Cafe Society

From Russia, With Love

When most Americans think of Russian food, they think of frozen gray latitudes, trudging babushkas clutching bags of turnips and beet roots, and giant cauldrons whose sour-colored contents are glopped out onto chipped plates in cramped, dark apartments. They picture borscht -- that most recognizable of old Soviet cuisine -- steaming and bright, bloody purple in the pot. Thinking in the other direction, some imagine footed silver bowls brimming with iced caviar served with tiny gold spoons. They see tables set in almost medieval, Czarist luxury; roasting game and fresh fish with indecipherable names; water crackers crusted with rock salt; and tall shots of vodka poured from beveled crystal decanters.

The dichotomy of privation and decadence: That's what we were taught to consider when thinking of the Cold War Soviet Union while sitting safe and sound in our living rooms in the pre-glasnost U.S. of A. Before the fall of the Berlin Wall, they were still them, the dreaded other -- dirty red commies with nuclear missiles pointed at every back yard and playground in America. Their leaders were all vodka-drunk, caviar-slurping buffoons in furry hats whose humorless, Godless political and economic oppression had forced their people to stand endlessly in a perpetual snowstorm just to buy a few moldy potatoes and black bread while we -- the good guys -- could jump into our luxury cars and drive forty yards to the nearest McDonald's for a fat, greasy cheeseburger whenever the hell we wanted.

Using food as a tool of political propaganda was brilliant. And it worked, too, even if what was being fed to us wasn't always entirely true. Or even remotely so. We were subtly urged to pity the poor factory workers and housewives of Moscow, St. Petersburg and Archangel -- those darkly Stalinist counterparts of our own factory workers and housewives in Detroit, Peoria and Portland -- while thanking God that we lived in a land of microwavable chicken pot pies and free-market economics. Food was something we understood, and its lack was something we could all imagine even if we'd never experienced it. When we saw the bulging onion domes of the Kremlin on the six o'clock news and footage of fancy generals and beautiful, icy ladies sitting at a sumptuous state dinner framed by shots of people lining up a hundred deep in the streets for the chance to buy toilet paper, we recognized it as a stark illustration of the failures of communism and understood exactly who the bad guys were supposed to be.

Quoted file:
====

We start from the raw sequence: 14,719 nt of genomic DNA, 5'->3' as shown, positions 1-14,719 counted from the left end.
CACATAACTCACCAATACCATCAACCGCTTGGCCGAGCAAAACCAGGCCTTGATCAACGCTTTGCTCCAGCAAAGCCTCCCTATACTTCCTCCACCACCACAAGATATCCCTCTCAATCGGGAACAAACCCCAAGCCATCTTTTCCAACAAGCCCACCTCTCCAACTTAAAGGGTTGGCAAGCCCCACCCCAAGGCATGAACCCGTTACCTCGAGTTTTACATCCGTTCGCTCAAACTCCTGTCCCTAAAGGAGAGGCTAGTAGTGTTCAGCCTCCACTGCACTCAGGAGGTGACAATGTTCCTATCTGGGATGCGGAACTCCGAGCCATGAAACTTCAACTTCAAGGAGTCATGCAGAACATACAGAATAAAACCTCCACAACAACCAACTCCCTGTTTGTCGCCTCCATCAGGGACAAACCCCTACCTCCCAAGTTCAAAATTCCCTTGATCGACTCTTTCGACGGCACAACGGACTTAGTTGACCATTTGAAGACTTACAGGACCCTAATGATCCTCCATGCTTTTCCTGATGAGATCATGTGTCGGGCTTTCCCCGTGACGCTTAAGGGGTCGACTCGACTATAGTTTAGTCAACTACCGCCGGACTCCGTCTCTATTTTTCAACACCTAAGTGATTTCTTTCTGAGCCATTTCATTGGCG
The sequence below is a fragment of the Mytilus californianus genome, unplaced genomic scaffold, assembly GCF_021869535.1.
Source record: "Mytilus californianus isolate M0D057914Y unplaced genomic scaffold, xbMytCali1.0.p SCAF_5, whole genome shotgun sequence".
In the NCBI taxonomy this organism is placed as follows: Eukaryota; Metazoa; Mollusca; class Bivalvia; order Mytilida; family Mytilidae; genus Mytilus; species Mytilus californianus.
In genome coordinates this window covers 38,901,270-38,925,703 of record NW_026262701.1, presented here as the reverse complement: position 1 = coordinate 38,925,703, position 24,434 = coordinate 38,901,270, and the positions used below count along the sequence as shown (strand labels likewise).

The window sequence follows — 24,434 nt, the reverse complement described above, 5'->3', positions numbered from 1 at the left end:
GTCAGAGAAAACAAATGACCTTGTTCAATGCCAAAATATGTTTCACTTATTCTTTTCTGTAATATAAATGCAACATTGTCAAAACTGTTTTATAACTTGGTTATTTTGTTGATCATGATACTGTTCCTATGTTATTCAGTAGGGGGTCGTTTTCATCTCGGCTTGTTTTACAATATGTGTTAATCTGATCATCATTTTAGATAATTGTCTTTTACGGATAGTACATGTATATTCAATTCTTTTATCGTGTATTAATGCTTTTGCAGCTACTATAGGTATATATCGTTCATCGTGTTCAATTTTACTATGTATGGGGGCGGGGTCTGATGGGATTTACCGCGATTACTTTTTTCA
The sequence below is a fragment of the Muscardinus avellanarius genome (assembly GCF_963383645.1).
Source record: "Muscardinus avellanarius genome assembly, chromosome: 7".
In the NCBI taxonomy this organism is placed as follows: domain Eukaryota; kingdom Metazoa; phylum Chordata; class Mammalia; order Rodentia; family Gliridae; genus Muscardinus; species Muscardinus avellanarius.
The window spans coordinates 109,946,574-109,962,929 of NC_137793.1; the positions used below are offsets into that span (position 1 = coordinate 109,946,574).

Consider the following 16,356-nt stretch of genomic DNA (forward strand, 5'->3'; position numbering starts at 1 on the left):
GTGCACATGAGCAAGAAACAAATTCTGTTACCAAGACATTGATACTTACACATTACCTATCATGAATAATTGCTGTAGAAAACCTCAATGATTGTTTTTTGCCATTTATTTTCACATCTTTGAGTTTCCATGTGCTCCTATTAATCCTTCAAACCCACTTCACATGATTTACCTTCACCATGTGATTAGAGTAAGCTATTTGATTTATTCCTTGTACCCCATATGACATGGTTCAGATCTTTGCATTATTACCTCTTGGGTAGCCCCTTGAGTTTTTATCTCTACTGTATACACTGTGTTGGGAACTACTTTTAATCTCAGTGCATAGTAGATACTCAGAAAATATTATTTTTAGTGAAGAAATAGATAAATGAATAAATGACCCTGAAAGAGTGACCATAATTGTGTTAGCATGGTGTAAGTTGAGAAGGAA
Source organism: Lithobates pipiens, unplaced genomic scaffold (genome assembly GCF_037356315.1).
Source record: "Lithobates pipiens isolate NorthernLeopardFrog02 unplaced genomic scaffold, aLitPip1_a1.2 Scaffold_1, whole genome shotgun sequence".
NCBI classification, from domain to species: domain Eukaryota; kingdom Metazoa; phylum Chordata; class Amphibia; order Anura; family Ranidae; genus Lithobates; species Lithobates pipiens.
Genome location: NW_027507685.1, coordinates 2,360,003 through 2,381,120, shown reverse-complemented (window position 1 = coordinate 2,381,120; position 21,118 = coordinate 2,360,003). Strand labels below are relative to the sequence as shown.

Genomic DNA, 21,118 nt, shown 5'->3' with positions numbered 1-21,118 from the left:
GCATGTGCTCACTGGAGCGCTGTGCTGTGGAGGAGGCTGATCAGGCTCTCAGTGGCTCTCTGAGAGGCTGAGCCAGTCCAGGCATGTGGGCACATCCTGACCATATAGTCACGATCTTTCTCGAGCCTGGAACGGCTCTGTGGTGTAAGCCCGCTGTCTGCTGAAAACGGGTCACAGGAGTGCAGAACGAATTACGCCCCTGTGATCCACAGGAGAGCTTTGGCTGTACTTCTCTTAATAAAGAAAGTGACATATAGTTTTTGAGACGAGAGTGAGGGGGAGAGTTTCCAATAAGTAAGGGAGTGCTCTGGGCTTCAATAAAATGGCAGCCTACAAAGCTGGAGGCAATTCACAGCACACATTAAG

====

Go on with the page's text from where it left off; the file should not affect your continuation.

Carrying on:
And thus did a large portion of the American public miss out on something that we and the inscrutable, foreign they had in common all along: comfort food. Granted, Russian cooking isn't cheeseburgers and Bud longnecks, but to a large degree, the factory workers and housewives of Moscow were eating the same things we were serving in our own kitchens through the coldest days of the Cold War: fatty meat and potatoes swimming in butter; thick, hot soups; pickles; fried chicken and sour cream. The cooking of Russia -- the plain, common, everyday grub -- is as simple and comforting as any cuisine of solace. And, as with most comfort food, while it might be very, very bad for you, it makes you feel very good inside, regardless of whether you're eating to numb the pain of your Caddy being repossessed or to dim the memory of a mustachioed political opportunist repossessing your entire country.

But even if the food ultimately tastes familiar, just walking into Astoria Restaurant is a trip. Since the days of Yeltsin and perestroika, Astoria has occupied this space in the Russian Plaza at Leetsdale and Oneida, serving as a clubhouse for ex-pat Eastern Europeans trying to reconnect with their gastronomic roots. The front doors open onto a dark entryway, counters stacked with dusty Cyrillic newspapers and a perpetually unmanned and gloomy coat-check room. A second set of doors -- heavy, tooled in brass and set with sparkling cut-glass windows -- lead into the restaurant proper, but the disorienting weirdness doesn't end there. Step through these doors and it's like you accidentally took an Alice in Wonderland wrong turn that landed you at the Hyman Wyskowski bar mitzvah in the basement ballroom of a Decatur, Illinois, Holiday Inn circa 1978. The thirty-odd tables are draped in that kind of worn, pearlescent tablecloth you see only in hotel dining rooms, gone slightly gray from too many washings. The glasses (all stuffed with a red or white napkin teased out into a wilting rosette), plates and silver are the heavy-duty kind, selected for durability rather than style. The wallpaper has started to peel a little, the paint has begun to chip a little, and on the walls hang fading decorations in crepe and foil that you know were taped up a decade ago and forgotten.